The Royal Chronicles

Albert Einstein once defined insanity as doing the same thing over and over again and expecting a different result. The Houston Astros didn’t yet exist when he offered up this wisdom, yet it’s hard to believe that he didn’t have the Astros in mind when he spoke this.

The Astros are giving Erik Bedard another start tomorrow night. This will be his sixth start of the season.

He’s 0-2 on the season, with a 7.36 ERA (9.98 as a starter). He’s yet to pitch more than four innings in any game. And in his 22 innings pitched so far, he’s surrendered 26 hits, 14 walks, and eight home runs.

Yet come Saturday, he’s starting again because manager Bo Porter thinks he gives the team the best chance of getting a win1.

That to me is the ultimate example of Einstein’s definition of insanity. Giving Erik Bedard start after start after start and expecting him to give you a chance at a win.

It’s insanity. Nothing but pure insanity.

The Astros are a bad team.

And Erik Bedard is not the only reason the team is losing game after game. But one has to question the sanity of giving this guy start after start. Sure, Philip Humber’s been no better, but unlike with Bedard, there is the chance, no matter how remote, that Humber can actually toss a quality start whenever he starts a game, and that’s just something Bedard’s not capable of doing.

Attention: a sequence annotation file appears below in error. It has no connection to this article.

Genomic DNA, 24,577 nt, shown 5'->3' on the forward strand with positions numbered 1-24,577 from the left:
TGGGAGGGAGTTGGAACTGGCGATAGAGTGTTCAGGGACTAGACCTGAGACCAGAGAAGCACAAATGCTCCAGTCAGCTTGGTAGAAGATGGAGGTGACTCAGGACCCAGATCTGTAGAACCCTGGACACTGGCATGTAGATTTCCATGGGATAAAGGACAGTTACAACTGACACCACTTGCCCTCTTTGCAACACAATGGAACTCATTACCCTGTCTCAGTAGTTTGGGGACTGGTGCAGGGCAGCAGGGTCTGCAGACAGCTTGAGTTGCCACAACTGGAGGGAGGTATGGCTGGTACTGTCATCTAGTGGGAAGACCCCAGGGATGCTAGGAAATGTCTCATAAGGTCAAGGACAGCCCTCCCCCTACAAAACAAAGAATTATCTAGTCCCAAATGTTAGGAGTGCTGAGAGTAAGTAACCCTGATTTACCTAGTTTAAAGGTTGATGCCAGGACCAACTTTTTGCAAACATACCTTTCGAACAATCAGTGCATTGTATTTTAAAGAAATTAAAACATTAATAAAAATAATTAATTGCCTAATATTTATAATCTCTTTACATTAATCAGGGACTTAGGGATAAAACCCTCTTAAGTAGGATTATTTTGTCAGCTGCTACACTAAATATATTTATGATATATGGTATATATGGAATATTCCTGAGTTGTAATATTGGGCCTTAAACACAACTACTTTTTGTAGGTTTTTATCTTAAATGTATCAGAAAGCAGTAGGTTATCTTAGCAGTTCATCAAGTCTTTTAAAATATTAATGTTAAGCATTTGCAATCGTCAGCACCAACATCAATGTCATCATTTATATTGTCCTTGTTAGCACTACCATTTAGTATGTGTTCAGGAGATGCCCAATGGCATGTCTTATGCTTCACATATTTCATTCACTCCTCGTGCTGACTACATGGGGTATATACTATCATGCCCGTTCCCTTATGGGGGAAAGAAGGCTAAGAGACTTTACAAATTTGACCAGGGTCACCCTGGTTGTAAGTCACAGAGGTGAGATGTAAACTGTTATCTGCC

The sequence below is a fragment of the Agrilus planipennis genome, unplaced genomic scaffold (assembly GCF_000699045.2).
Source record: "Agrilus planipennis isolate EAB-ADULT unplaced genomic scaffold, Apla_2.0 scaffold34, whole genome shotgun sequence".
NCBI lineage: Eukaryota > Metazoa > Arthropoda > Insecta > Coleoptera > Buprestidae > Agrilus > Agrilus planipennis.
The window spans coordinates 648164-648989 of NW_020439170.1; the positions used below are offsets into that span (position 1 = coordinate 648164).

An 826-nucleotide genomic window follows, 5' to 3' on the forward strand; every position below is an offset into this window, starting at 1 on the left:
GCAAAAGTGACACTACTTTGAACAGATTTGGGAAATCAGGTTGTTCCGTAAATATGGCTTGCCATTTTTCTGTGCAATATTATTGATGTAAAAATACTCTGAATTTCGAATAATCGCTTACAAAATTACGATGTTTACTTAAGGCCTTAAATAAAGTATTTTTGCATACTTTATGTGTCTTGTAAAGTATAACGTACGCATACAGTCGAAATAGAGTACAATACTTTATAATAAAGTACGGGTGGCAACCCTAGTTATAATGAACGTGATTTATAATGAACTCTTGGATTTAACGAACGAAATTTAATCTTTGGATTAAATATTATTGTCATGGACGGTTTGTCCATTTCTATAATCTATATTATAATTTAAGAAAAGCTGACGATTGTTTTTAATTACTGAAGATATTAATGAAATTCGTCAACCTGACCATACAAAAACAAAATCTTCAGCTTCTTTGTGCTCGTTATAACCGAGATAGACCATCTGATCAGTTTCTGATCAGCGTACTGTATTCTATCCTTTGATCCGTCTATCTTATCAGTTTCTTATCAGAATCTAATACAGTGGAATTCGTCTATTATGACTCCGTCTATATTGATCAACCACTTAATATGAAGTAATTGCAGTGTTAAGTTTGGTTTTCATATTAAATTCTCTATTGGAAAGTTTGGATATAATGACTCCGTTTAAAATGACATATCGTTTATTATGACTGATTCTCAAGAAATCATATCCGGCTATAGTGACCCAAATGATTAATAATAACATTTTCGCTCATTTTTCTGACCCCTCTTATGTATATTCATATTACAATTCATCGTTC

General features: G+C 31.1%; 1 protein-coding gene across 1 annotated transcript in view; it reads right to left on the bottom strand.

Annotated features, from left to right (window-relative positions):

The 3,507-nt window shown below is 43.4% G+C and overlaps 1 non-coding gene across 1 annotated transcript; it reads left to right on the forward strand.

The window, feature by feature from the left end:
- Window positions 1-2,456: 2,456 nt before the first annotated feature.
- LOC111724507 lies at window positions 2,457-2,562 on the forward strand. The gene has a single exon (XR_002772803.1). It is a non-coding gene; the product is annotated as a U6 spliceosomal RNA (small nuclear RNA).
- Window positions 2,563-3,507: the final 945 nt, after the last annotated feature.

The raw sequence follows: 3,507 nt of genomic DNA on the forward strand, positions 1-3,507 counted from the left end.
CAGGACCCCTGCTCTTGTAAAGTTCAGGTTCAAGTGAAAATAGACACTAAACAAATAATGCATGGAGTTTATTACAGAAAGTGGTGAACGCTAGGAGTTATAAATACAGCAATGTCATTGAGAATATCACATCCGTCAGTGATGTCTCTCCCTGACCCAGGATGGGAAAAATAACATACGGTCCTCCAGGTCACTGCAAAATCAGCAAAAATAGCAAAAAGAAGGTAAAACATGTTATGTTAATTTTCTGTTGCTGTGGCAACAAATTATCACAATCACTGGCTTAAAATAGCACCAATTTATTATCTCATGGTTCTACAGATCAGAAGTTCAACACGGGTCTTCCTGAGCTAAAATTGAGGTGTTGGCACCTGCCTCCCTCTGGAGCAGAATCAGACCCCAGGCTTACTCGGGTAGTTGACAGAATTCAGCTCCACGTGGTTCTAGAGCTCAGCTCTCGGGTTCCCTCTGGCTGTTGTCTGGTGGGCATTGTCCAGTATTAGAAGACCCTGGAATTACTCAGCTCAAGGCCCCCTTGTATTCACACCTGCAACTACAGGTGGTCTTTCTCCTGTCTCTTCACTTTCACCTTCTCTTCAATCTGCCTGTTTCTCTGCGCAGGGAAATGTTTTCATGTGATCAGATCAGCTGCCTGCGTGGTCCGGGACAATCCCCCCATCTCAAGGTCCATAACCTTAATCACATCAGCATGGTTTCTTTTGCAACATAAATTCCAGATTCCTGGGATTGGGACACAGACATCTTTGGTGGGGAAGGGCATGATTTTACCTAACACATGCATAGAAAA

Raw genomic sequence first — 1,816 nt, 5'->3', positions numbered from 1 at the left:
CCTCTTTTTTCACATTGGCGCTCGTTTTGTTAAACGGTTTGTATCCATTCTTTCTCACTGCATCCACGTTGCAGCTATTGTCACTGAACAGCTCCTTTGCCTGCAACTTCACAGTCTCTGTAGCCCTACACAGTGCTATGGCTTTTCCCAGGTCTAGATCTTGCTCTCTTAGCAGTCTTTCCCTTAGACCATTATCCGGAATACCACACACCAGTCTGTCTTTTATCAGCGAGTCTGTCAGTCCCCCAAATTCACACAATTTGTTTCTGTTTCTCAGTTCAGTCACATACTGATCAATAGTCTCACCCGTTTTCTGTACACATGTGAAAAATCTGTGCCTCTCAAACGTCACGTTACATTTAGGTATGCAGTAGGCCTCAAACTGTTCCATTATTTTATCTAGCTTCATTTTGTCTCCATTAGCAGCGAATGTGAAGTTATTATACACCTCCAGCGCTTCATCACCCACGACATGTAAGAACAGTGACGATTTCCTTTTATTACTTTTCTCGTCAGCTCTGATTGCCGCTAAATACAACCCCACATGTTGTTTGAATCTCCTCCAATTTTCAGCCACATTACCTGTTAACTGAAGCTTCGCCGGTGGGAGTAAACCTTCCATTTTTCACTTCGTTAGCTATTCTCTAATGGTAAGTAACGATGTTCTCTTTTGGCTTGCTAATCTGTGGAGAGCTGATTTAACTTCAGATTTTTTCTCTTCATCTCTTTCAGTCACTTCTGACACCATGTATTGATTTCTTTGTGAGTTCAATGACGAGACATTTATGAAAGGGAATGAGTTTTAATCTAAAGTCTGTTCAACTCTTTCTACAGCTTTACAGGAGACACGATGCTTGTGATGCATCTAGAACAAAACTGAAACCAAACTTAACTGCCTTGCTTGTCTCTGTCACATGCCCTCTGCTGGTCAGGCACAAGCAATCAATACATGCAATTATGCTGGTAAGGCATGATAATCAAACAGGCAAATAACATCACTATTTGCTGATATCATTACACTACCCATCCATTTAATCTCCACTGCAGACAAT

Bedard injured himself in spring training.

The team admitted this to the press several weeks ago. The team also admitted that they’ve been letting Bedard pitch himself into shape when he starts games, and they’ve been treating these games as if the team’s still in spring training. So his innings are limited.

The number of pitches he throws are limited, and the team knows each and every night he starts that the over-taxed bullpen is going to have to eat lots and lots of innings. Some nights, like on that April 15 start by Bedard against Oakland, the bullpen has to eat 8.2 innings of a nine-inning start.

Bo Porter might say that Bedard gives the Astros the best chance at a win, but it instead appears that the team is willingly conceding defeat each and every time Bedard trots out for the top of the first inning. And if that’s the case, then just what kind of message does this send to the rest of the team, or to the fans (of which the Astros have fewer and fewer each night)?

A message like winning’s important, but not as important as some veteran working himself back into the shape — when that’s the case, winning is secondary.


  1. ^ the best chance of getting a win (

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